In recent years, the speedy growth in number of trademark applications filed with the Trademark Office of China National Intellectual Property Administration (“CNIPA”) has unveiled some problems, including abuses of bad faith applications and the tampering of trademark system, such as trademark squatting, trademark hoarding and cornering, and concurrent bulk filing for trademark blocking. At the tenth Session of the 13th Standing Committee of the National People’s Congress held on April 23, 2019, it approved the amendment to PRC Trademark Law, a year after the draft amendments were released for public discussion in April 2018 and scheduled for amendment. The move made by the Standing Committee is deemed as swift, and the amendment is planned to cut down on unnecessary waste of resources with CNIPA and at courts for abused trademark filings and litigations. Most of all, the move is desired to effectively punish willful infringement, fake trademark applications, and litigations conspired with trademark agents.

Prohibition Against Any Trademark Without Intent to Use From Registration

Registration is the primary principle of PRC Trademark Law. In the amendment, “intent-to-use a trademark in the business operation” is required for any trademarks filed for registration. Such a requirement is stipulated for the first time in the Trademark Law. Hence, any trademark application in lack of intent to use will be rejected. Besides, any person may file an opposition against an approved trademark application within three months from the date of its publication after approval, or institute invalidation proceeding after the lapse of the three-month opposition period if any person finds the application or registration in violation of the “intent-to-use” clause.

In practice it has become more and more difficult to locate a decent word mark within four Chinese characters from the database at the Trademark Office of CNIPA. Given with the legislative intent, many trademarks not in use are likely to be rejected or invalidated as the “intent to use” requirement is stipulated into the Trademark Law and it authorizes any person, instead of only the interested party to institute an opposition or even invalidation for removal of a trademark. However, it is very costly to ascertain if a trademark is used anywhere by any person in this jurisdiction as China is a vast country, and it will be a new challenge for CNIPA to ascertain whether a registered trademark is actually in use.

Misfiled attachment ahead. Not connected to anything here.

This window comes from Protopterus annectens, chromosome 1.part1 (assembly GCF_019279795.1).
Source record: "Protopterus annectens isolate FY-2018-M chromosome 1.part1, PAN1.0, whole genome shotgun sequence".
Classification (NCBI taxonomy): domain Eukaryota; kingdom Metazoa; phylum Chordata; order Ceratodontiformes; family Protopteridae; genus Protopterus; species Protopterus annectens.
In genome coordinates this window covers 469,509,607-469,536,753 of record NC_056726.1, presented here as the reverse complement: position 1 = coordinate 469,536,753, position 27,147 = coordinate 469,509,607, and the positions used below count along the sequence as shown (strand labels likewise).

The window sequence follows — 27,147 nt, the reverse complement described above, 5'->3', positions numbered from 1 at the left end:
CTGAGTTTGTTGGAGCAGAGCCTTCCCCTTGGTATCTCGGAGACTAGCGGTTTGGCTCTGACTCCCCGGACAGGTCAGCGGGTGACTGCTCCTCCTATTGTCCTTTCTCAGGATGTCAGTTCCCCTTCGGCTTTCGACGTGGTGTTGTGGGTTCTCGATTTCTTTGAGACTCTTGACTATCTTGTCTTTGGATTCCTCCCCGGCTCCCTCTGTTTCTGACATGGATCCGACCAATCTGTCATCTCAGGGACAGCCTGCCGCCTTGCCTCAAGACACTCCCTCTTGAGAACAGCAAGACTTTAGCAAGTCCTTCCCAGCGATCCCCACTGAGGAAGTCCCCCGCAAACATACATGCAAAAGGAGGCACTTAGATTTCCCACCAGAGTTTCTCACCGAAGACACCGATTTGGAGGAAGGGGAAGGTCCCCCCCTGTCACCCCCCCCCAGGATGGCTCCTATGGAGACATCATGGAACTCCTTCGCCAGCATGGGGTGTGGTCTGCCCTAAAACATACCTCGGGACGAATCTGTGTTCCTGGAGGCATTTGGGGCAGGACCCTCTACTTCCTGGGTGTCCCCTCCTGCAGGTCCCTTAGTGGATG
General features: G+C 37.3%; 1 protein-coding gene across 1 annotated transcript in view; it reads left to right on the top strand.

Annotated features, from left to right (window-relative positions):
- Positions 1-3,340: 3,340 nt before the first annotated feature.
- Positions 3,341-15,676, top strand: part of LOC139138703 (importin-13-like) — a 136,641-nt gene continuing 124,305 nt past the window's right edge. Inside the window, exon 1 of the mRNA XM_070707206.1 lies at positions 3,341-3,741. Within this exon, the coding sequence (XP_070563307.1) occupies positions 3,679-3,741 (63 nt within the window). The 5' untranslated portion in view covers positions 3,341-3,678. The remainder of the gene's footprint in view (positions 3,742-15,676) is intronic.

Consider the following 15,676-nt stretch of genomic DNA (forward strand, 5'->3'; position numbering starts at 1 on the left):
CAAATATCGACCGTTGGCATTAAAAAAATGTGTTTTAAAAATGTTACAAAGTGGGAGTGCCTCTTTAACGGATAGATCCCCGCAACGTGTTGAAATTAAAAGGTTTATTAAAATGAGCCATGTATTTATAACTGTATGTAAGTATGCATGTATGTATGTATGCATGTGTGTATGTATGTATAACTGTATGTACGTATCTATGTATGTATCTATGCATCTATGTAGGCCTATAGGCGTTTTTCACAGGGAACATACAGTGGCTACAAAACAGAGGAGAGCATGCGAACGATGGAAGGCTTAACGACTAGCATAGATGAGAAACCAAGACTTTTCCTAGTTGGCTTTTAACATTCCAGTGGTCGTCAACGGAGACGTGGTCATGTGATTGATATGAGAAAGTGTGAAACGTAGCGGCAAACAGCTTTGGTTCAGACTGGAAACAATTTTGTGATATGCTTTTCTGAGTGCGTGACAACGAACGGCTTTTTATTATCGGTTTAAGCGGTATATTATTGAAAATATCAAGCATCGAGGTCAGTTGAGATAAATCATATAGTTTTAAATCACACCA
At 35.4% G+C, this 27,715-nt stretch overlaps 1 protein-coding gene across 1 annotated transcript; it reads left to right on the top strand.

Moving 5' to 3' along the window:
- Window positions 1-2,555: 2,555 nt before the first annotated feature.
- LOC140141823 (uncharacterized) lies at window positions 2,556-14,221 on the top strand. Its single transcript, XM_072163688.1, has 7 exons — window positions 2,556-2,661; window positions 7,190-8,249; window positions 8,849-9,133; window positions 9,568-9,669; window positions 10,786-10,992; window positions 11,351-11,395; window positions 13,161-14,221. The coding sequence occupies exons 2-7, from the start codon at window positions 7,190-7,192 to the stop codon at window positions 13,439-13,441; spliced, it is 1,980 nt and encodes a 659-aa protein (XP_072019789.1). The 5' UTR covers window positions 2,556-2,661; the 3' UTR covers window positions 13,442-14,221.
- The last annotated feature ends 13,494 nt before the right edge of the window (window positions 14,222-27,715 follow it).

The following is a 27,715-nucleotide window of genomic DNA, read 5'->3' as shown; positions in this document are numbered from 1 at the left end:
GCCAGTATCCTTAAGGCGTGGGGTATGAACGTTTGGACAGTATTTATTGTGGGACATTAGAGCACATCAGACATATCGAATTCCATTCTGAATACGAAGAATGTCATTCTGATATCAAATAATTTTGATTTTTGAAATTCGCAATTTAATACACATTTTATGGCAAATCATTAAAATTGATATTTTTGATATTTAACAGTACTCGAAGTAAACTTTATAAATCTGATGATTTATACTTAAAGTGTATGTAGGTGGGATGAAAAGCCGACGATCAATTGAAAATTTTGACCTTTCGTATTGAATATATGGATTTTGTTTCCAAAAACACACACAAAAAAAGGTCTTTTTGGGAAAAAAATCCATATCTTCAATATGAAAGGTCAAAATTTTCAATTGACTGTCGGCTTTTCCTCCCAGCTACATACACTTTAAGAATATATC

Raise Punitive Damages and Statutory Damages

The amendment significantly raises the punitive damages up to five times, yet three times under that of current law from actual damages. Furthermore, the maximum amount of statutory damages is also lifted up to RMB$5,000,000 (an equivalent to approximately US$ 733,700).

In pursuant to PRC Trademark Law, the amount of damages for trademark infringement is to be assessed on the basis of (1) actual loss of the right holder, (2) profits of the infringer and (3) appropriate multiple of royalties under a trademark license. The assessment methods are sequential and not optional. If none of the three methods is applicable, the court shall grant compensation by statutory damages. However, some local studies analyzed from 2015 to 2017 find that only 0.2% of the trademark infringement cases are awarded with punitive damages by courts. According to the study, the exceptional use of punitive damages can be attributed to the lack of evidence for gains by infringer, no any proof to indicate royalty fees received because the trademark has never been licensed. In terms of the ceiling with statutory damages, it is not absolutely unbreakable for the Supreme People’s Court has issued opinions that for IPR cases courts should take the situation in general into consideration under current economic status for its adjudication. As have been indicated by the court, if the plaintiff can provide sufficient evidence to prove its damages or show the gains by infringer have obviously exceeded the maximum amount of the statutory damages, the court may, at its discretion, grant a compensation amount above the statutory ceiling.

Destroy Commodities and Manufacturing Tools of infringement

At the request of rights holders, courts shall order the destruction of commodities bearing the infringing trademarks as well as materials and tools used to manufacture them. Besides, the commodities of infringement cannot be launched onto the market merely by removing the infringing trademark they bear.

The above-mentioned stipulations are what have been changed in the amendment to PRC Trademark Law, which is scheduled to be implemented on November 1st, 2019.